Luther Hughes’ You Smell Like Outside: The Labor of Living
“You Smell Like Outside” is Luther Hughes’ wonderful column for Frontier where he seeks to answer the question every month: can poetry help us with our real, day-to-day life? For July, Luther explores finding freedom in the labor of living, wherever he can.
The Labor of Living
It wasn’t that I tried to kill myself again, it’s that I considered it. I know, I know. I’ve talked about depression many times on this blog before. I know, I know. You are probably tired of me talking about the times I thought about killing myself or the times I’ve been depressed or the times a poem have “saved” me from doing the deed. The labor of not living. Well, that’s not right, more like the labor of living.
I have a question for you, dear, dear reader: have you ever looked at an animal and saw yourself? Probably, right? Like you, you’re probably a poet or some other writer or affiliated with art in some cool or cumbersome way. Listen, a few weeks ago, the maple trees outside my boyfriend’s window hosted a murder of crows, squawking, crowing, almost, at least what it seemed like, crying. Weeping. And I was there, I mean, they were me. I mean, when the sun crowded behind the afternoon clouds, there I was, all of me, weeping. And I watched and listened, in bed by myself and suddenly, the feeling of wanting to die came back, and, reader, would you believe me if I said I grew peaceful? Telling you this now reminds me of the poem, “Tulips,” by Sylvia Plath, which, to put it simply, is a speaker meditating on their existence while in the hospital bed. I am particularly thinking of this stanza:
I didn’t want any flowers, I only wanted
To lie with my hands turned up and be utterly empty.
How free it is, you have no idea how free—
The peacefulness is so big it dazes you,
And it asks nothing, a name tag, a few trinkets.
It is what the dead close on, finally; I imagine them
Shutting their mouths on it, like a Communion tablet.
I take to the line, “How free it is, you have no idea how free—” and, reader, are you curious about this type of freedom? About what this type of freedom allows? About what this type of freedom unleashes? Don’t get me wrong, I’m not asking you if you want to kill yourself. I’m not asking if you ever felt like a murder of weeping crows. I’m asking: when’s the last time you felt free? What does freedom mean to you? Don’t worry, I’ll wait until you think of something…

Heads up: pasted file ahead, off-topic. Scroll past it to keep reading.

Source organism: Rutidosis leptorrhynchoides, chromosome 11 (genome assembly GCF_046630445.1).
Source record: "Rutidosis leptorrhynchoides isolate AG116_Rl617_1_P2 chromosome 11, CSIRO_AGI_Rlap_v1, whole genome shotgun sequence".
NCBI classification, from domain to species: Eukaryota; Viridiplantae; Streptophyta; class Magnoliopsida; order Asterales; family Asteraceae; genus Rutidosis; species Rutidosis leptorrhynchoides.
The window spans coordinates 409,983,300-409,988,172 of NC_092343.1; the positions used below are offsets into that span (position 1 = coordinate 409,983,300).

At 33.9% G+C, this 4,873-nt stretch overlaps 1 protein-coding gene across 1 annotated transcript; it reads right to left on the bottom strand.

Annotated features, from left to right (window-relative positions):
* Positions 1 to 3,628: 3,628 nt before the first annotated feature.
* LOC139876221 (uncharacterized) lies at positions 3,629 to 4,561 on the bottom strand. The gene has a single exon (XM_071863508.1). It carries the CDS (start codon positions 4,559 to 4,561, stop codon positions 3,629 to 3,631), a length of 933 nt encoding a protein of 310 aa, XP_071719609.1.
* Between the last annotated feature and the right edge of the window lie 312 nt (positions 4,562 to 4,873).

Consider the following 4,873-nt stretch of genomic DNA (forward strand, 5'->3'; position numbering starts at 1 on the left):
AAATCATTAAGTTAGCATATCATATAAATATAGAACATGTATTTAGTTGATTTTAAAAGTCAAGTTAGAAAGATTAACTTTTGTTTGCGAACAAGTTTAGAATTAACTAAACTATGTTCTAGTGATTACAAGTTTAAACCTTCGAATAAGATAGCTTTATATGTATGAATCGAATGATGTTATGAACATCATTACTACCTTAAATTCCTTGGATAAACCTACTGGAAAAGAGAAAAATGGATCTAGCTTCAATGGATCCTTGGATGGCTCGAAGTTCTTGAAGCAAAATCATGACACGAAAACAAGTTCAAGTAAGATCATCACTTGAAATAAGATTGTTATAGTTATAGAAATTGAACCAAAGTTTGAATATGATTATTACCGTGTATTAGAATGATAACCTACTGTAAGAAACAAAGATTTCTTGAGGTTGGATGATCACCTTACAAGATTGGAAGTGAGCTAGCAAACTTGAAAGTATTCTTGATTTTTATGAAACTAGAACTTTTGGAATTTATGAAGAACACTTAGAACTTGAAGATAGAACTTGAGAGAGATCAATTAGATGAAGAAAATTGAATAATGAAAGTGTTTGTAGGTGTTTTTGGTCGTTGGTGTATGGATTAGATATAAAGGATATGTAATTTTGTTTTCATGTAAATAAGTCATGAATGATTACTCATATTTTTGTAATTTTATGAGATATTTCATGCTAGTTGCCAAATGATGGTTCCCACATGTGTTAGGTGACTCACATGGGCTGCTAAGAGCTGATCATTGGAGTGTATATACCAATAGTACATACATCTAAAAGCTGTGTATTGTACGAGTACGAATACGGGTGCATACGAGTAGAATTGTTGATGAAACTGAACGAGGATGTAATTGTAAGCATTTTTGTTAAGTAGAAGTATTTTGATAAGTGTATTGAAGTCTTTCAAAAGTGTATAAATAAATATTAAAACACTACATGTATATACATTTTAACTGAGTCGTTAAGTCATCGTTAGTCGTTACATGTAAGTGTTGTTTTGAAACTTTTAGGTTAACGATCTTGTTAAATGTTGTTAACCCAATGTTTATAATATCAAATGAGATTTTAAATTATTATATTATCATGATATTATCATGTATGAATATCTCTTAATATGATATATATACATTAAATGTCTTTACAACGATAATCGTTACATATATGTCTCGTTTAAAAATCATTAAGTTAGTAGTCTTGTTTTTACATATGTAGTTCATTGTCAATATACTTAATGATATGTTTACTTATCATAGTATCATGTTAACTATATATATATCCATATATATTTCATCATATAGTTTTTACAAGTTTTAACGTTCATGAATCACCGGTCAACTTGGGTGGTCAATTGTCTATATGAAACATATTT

Have you thought of something? I have. The last thing that made me feel free wasn’t, surprisingly, wanting to kill myself, but it had to do with poetry, more so, my poetry. Lately, it has been hard for me to write any poems. Lately, I have been feeling my poetry has been, for lack of a better word, bad, and, because of this, I decided something that ultimately brought chills to my spine. I’m sorry, I’m not ready to say what that thing is just yet. In fact, even now, thinking of it, brings me to tears.
On the thought of one’s writing, I think of these lines from “Study in Black” by Rickey Laurentiis: “I wonder if these words, my words, / will ever bring me fame.” Now, fame isn’t what I want from my writing. No. But let’s admit it, we all wanted or have wanted to be published, or better yet, everyone wants their writing to be recognized as “good.” On an episode of The Poetry Salon, we briefly discuss this and, on many occasions, I suggested waiting before sending out work or waiting to let that poem or that manuscript mature into something worthwhile, and today, right now, I am suggesting the same thing.
On feeling free, remember that heap of crows, remember, in the beginning, when this post was about killing myself? Writing this has made me feel free. Not in the sense of dying, but maybe more so in the sense of about ten crows weeping at the same time, letting out their grief in the easiest way they know how. The feeling of wanting to die hasn’t went away, and, to be honest, may not for some time, and for now, I’ve accepted that, at least for now, in the time of writing this post. Dear reader, I am weeping. Thank you for letting me.
Luther Hughes is a Seattle native and author of Touched (Sibling Rivalry Press, 2018). He is the Founding Editor in Chief of The Shade Journal, Executive Editor for The Offing, and Editor-at-Large of Frontier Poetry. A Cave Canem fellow, his work has been published or is forthcoming in various journals including, Hayden’s Ferry Review, New England Review, TriQuartlery, Four Way Review, and others. Luther received his MFA from Washington University in St. Louis. You can follow him on Twitter @lutherxhughes. He thinks you are beautiful.